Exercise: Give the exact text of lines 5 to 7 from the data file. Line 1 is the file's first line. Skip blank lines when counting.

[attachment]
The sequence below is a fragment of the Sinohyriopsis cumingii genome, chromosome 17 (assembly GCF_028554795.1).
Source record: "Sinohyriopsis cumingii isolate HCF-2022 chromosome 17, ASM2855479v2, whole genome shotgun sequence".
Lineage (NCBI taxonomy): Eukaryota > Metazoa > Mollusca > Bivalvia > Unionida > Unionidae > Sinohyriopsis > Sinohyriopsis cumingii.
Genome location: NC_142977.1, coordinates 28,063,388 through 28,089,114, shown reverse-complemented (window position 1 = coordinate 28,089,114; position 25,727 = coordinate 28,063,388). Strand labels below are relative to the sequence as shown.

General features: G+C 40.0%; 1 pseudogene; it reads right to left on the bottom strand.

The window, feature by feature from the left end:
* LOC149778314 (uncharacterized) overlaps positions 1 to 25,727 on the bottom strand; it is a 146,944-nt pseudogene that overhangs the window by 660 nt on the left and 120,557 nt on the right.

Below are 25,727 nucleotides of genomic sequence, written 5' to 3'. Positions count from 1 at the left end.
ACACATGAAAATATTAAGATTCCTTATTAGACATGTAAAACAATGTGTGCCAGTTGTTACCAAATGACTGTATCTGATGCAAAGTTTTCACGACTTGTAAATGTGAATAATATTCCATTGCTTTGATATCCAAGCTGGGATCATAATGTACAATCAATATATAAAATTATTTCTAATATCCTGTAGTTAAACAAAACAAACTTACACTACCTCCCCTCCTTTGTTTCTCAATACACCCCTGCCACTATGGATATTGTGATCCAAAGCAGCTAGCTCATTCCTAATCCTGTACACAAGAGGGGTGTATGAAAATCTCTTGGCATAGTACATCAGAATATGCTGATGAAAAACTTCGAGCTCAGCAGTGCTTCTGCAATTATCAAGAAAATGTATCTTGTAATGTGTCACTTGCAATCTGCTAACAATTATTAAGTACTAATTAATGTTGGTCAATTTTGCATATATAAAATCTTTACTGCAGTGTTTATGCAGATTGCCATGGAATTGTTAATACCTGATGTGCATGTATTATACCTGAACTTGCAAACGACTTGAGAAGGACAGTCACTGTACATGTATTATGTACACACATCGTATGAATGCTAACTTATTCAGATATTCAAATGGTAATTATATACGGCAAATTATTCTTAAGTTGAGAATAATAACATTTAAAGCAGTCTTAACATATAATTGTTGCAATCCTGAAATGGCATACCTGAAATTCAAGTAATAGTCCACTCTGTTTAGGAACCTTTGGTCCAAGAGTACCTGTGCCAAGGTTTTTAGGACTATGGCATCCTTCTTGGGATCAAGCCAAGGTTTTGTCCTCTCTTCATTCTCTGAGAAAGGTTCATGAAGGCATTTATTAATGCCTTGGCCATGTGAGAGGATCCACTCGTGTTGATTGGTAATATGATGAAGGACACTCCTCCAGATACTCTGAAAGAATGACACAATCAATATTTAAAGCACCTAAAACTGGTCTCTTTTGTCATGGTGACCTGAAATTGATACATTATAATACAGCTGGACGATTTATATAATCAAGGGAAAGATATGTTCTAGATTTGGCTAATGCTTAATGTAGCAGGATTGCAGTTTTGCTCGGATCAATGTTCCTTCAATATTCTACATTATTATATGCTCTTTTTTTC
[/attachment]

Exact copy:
General features: G+C 40.0%; 1 pseudogene; it reads right to left on the bottom strand.

The window, feature by feature from the left end:
* LOC149778314 (uncharacterized) overlaps positions 1 to 25,727 on the bottom strand; it is a 146,944-nt pseudogene that overhangs the window by 660 nt on the left and 120,557 nt on the right.